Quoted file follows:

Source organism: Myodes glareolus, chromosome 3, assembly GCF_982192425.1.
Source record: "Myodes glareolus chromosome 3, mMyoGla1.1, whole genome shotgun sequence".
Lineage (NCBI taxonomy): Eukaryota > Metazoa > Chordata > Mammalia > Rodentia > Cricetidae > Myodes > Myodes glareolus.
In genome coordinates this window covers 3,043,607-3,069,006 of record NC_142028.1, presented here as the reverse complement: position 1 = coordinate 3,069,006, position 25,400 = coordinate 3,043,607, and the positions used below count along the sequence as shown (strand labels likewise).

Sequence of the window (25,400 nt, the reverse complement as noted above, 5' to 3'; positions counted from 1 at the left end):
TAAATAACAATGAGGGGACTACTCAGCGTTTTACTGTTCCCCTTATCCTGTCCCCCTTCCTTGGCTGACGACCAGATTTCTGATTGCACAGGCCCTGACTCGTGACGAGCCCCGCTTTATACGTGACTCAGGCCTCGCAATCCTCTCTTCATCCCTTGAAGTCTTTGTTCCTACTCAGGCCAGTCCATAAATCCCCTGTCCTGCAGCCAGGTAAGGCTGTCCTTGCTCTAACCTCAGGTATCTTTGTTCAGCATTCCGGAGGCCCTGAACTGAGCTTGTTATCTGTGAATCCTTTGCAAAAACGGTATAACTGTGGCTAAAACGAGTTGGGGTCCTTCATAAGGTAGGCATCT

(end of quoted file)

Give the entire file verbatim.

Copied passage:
Source organism: Myodes glareolus, chromosome 3, assembly GCF_982192425.1.
Source record: "Myodes glareolus chromosome 3, mMyoGla1.1, whole genome shotgun sequence".
Lineage (NCBI taxonomy): Eukaryota > Metazoa > Chordata > Mammalia > Rodentia > Cricetidae > Myodes > Myodes glareolus.
In genome coordinates this window covers 3,043,607-3,069,006 of record NC_142028.1, presented here as the reverse complement: position 1 = coordinate 3,069,006, position 25,400 = coordinate 3,043,607, and the positions used below count along the sequence as shown (strand labels likewise).

Sequence of the window (25,400 nt, the reverse complement as noted above, 5' to 3'; positions counted from 1 at the left end):
TAAATAACAATGAGGGGACTACTCAGCGTTTTACTGTTCCCCTTATCCTGTCCCCCTTCCTTGGCTGACGACCAGATTTCTGATTGCACAGGCCCTGACTCGTGACGAGCCCCGCTTTATACGTGACTCAGGCCTCGCAATCCTCTCTTCATCCCTTGAAGTCTTTGTTCCTACTCAGGCCAGTCCATAAATCCCCTGTCCTGCAGCCAGGTAAGGCTGTCCTTGCTCTAACCTCAGGTATCTTTGTTCAGCATTCCGGAGGCCCTGAACTGAGCTTGTTATCTGTGAATCCTTTGCAAAAACGGTATAACTGTGGCTAAAACGAGTTGGGGTCCTTCATAAGGTAGGCATCT